BOSTON Dec 8 A payment processing glitch at BNY
Mellon Corp this week should not be a surprise as
executives inside the world's largest custody bank recently
highlighted a number of problems with the daily task of moving
trillions of dollars around the global banking system.
BNY Mellon on Thursday declined to say how widespread the
problem was. Officials at the Federal Reserve were not available
The bank provides payment services in more than 100
currencies through more than 2,000 correspondent bank accounts
worldwide. Known as a trust bank, BNY Mellon safeguards and
keeps track of nearly $26 trillion in assets for clients that
include the largest asset managers, pension plans and
corporations around the globe.
The breakdown is the second major technology glitch to
happen at BNY Mellon in the past 18 months.
In August 2015, the mutual fund accounting system the bank
relies on broke down and delayed how billions of dollars in
assets were valued. The bank in March agreed to pay $3 million
to settle an investigation by Massachusetts' top securities
regulator related to BNY Mellon's problems calculating net asset
values on some 1,200 mutual funds.
On Sunday afternoon, BNY Mellon began having problems
processing clients' payment instructions, the bank confirmed on
Thursday in a statement. BNY Mellon blamed the problems on its
connection to SWIFT, a global financial messaging system that
banks use for money transfer instructions.
BNY Mellon processes about 160,000 global payments each day
totaling an average of $1.6 trillion, according to its financial
"We became aware of an issue that impacted our ability to
send messaging to and from the SWIFT network on Sunday
afternoon, which we resolved by Monday morning," the bank said
in a statement.
BNY Mellon said on Thursday its system is fully functional
and additional backup has been established to reduce the risk of
future disruptions. The bank declined to comment on what caused
the problems in the first place.
Nancy Atkinson, senior analyst for Aite Group, said the
outage at BNY Mellon would be considered a serious problem at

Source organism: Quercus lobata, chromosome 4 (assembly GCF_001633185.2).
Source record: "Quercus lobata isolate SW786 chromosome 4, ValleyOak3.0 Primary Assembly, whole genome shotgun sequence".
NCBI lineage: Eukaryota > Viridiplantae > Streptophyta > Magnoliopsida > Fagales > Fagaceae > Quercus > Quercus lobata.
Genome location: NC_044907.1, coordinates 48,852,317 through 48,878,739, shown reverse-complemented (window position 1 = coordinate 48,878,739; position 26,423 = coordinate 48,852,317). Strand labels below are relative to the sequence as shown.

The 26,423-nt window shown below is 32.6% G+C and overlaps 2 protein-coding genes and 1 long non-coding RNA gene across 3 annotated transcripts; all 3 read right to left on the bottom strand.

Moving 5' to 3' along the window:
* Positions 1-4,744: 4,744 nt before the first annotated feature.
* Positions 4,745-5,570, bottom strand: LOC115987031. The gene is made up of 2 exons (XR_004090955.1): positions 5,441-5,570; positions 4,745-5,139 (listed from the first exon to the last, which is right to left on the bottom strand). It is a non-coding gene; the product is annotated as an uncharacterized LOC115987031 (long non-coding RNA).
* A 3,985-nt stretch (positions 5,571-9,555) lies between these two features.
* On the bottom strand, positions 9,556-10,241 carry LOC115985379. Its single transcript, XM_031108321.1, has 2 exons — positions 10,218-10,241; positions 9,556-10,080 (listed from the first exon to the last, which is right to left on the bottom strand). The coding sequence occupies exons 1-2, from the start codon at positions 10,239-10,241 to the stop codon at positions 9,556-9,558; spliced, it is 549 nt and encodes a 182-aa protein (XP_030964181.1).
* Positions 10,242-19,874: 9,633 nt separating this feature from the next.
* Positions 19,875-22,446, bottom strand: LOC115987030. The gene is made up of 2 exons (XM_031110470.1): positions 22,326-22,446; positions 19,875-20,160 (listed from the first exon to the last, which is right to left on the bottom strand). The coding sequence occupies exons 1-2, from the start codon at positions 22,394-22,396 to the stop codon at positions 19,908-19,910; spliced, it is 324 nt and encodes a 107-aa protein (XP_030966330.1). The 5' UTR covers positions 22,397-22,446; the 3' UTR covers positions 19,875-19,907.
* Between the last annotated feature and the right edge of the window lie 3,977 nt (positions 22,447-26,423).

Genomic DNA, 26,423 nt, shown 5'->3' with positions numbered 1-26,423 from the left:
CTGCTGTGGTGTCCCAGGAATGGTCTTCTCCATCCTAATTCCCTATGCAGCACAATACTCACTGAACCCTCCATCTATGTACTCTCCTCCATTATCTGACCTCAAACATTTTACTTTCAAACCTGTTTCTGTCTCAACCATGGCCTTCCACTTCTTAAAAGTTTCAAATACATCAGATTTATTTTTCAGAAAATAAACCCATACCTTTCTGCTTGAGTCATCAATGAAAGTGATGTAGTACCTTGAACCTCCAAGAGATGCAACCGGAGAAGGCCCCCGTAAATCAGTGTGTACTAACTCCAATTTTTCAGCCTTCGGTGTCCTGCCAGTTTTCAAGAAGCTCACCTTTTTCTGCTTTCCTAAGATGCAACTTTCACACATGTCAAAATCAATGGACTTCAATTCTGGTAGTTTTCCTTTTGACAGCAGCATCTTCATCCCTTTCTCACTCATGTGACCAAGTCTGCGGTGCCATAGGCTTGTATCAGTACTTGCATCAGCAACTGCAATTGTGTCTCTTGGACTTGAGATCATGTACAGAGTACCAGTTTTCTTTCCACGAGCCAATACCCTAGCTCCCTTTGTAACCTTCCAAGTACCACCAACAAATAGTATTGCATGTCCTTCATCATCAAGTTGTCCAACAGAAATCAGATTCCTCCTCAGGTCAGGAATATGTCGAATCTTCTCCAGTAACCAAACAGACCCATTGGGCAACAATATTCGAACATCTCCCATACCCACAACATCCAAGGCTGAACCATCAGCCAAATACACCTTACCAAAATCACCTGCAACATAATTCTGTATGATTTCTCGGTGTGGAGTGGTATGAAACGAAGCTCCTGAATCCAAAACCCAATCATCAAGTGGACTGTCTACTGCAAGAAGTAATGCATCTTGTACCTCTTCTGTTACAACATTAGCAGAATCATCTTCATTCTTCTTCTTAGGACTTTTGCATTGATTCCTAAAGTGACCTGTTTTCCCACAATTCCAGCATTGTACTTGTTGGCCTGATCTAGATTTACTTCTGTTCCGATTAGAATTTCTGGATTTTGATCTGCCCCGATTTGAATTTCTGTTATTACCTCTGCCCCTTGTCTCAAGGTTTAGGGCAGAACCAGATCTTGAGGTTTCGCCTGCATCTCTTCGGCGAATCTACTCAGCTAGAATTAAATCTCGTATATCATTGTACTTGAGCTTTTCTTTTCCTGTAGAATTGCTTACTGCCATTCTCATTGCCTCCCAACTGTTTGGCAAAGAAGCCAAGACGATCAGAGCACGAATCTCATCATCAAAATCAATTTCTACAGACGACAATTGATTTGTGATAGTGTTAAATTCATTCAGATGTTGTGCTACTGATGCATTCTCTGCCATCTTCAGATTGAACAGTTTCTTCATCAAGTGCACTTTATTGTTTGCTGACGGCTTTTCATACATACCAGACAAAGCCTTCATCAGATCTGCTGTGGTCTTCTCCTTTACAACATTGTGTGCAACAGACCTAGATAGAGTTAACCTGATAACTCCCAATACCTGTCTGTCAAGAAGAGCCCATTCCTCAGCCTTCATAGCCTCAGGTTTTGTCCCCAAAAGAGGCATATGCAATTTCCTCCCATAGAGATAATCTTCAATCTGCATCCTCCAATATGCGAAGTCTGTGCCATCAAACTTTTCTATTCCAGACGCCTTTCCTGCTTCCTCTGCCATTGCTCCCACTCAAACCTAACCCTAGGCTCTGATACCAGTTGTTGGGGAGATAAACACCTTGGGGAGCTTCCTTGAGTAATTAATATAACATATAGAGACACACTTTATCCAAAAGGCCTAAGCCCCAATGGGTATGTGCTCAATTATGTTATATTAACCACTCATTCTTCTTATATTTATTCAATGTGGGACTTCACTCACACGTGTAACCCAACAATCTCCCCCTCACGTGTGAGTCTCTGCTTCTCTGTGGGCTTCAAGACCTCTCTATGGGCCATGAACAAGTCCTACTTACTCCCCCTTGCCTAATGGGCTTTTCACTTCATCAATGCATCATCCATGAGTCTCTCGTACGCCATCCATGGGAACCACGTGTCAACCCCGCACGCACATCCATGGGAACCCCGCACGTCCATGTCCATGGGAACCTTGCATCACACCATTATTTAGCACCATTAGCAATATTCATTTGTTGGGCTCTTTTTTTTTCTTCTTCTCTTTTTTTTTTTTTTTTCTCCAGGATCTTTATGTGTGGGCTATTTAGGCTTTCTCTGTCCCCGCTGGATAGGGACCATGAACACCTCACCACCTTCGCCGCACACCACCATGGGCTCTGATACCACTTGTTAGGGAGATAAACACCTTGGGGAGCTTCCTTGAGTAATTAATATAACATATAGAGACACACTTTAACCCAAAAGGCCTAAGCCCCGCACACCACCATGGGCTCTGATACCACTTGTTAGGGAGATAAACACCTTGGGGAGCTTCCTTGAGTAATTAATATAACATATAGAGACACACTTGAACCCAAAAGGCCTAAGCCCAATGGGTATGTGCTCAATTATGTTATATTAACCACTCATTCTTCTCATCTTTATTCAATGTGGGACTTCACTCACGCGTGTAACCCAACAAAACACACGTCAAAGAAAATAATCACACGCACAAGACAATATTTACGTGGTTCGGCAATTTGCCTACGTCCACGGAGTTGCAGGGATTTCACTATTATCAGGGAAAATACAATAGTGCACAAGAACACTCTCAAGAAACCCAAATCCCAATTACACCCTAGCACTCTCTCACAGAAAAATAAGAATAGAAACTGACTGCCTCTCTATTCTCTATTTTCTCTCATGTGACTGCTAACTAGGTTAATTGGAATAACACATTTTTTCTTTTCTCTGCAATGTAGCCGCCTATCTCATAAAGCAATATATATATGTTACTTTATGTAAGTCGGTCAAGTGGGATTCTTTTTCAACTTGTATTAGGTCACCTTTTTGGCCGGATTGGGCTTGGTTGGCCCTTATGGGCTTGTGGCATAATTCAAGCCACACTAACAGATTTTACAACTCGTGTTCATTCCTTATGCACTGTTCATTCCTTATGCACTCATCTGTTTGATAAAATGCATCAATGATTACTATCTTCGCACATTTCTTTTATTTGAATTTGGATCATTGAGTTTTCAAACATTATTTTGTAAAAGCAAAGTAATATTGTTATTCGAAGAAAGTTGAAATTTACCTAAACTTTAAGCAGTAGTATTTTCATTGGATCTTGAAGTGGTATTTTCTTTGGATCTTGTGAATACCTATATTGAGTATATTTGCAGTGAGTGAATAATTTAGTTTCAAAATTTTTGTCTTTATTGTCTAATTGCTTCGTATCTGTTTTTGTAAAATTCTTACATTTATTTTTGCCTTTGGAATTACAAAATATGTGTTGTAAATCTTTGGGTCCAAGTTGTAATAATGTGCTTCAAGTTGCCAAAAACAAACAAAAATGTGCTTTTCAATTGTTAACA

any large financial services company. But investors seem to have
shrugged off the problem as BNY Mellon shares have risen 2
percent this week.
In a recent research paper, BNY Mellon executives noted how
it has been more than 40 years since there has been a
significant improvement in how U.S. domestic payments are
processed. Earlier this year, SWIFT, which is known for handling
international payments, was used by hackers to transfer $81
million from Bangladesh's central bank to a bank in Manila.
SWIFT officials were not available to comment about BNY's
"While generally reliable, the process long used to move
funds globally is fraught with familiar challenges related to
timing, cost and transparency," BNY Mellon executives Tony Brady
and Chris Mager wrote recently in a paper on modernizing global
The executives said cross-border payments may occur in the
same day but can take up to four days to complete. And there's
also a transparency problem for clients, they said.
"Generally, banks in the network cannot provide clients with
real-time and precise information about payment status,
including updates on when funds reach beneficiaries and the
exact costs involved in end-to-end execution," according to the
BNY Mellon research paper.
For its part, BNY Mellon's senior executives have told
analysts and investors on conference calls that it has been
taking the lead to spark innovation in the global payments
The bank, for example, is participating in SWIFT's global
payments innovation initiative to improve how money is moved
across borders. The initiative is expected to go live early next
(Reporting By Tim McLaughlin; Editing by Phil Berlowitz)